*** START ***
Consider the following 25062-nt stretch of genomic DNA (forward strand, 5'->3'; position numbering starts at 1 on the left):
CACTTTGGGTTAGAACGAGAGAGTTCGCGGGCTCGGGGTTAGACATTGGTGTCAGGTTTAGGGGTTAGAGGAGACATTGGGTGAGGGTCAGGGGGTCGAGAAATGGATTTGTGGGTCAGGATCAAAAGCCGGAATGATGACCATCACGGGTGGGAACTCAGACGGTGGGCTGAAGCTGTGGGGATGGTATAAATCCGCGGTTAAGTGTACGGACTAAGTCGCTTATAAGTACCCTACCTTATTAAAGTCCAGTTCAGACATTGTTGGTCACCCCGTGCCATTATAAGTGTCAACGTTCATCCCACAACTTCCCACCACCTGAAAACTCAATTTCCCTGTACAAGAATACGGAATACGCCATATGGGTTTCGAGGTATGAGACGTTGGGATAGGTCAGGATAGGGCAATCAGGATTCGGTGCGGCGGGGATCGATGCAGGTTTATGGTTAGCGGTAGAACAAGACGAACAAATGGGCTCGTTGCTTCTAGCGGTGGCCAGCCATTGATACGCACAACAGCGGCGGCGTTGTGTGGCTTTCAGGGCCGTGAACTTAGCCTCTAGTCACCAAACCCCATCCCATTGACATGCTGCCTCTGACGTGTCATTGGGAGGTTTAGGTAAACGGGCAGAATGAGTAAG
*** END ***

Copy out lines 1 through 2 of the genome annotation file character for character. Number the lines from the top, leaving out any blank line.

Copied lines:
Consider the following 25062-nt stretch of genomic DNA (forward strand, 5'->3'; position numbering starts at 1 on the left):
CACTTTGGGTTAGAACGAGAGAGTTCGCGGGCTCGGGGTTAGACATTGGTGTCAGGTTTAGGGGTTAGAGGAGACATTGGGTGAGGGTCAGGGGGTCGAGAAATGGATTTGTGGGTCAGGATCAAAAGCCGGAATGATGACCATCACGGGTGGGAACTCAGACGGTGGGCTGAAGCTGTGGGGATGGTATAAATCCGCGGTTAAGTGTACGGACTAAGTCGCTTATAAGTACCCTACCTTATTAAAGTCCAGTTCAGACATTGTTGGTCACCCCGTGCCATTATAAGTGTCAACGTTCATCCCACAACTTCCCACCACCTGAAAACTCAATTTCCCTGTACAAGAATACGGAATACGCCATATGGGTTTCGAGGTATGAGACGTTGGGATAGGTCAGGATAGGGCAATCAGGATTCGGTGCGGCGGGGATCGATGCAGGTTTATGGTTAGCGGTAGAACAAGACGAACAAATGGGCTCGTTGCTTCTAGCGGTGGCCAGCCATTGATACGCACAACAGCGGCGGCGTTGTGTGGCTTTCAGGGCCGTGAACTTAGCCTCTAGTCACCAAACCCCATCCCATTGACATGCTGCCTCTGACGTGTCATTGGGAGGTTTAGGTAAACGGGCAGAATGAGTAAG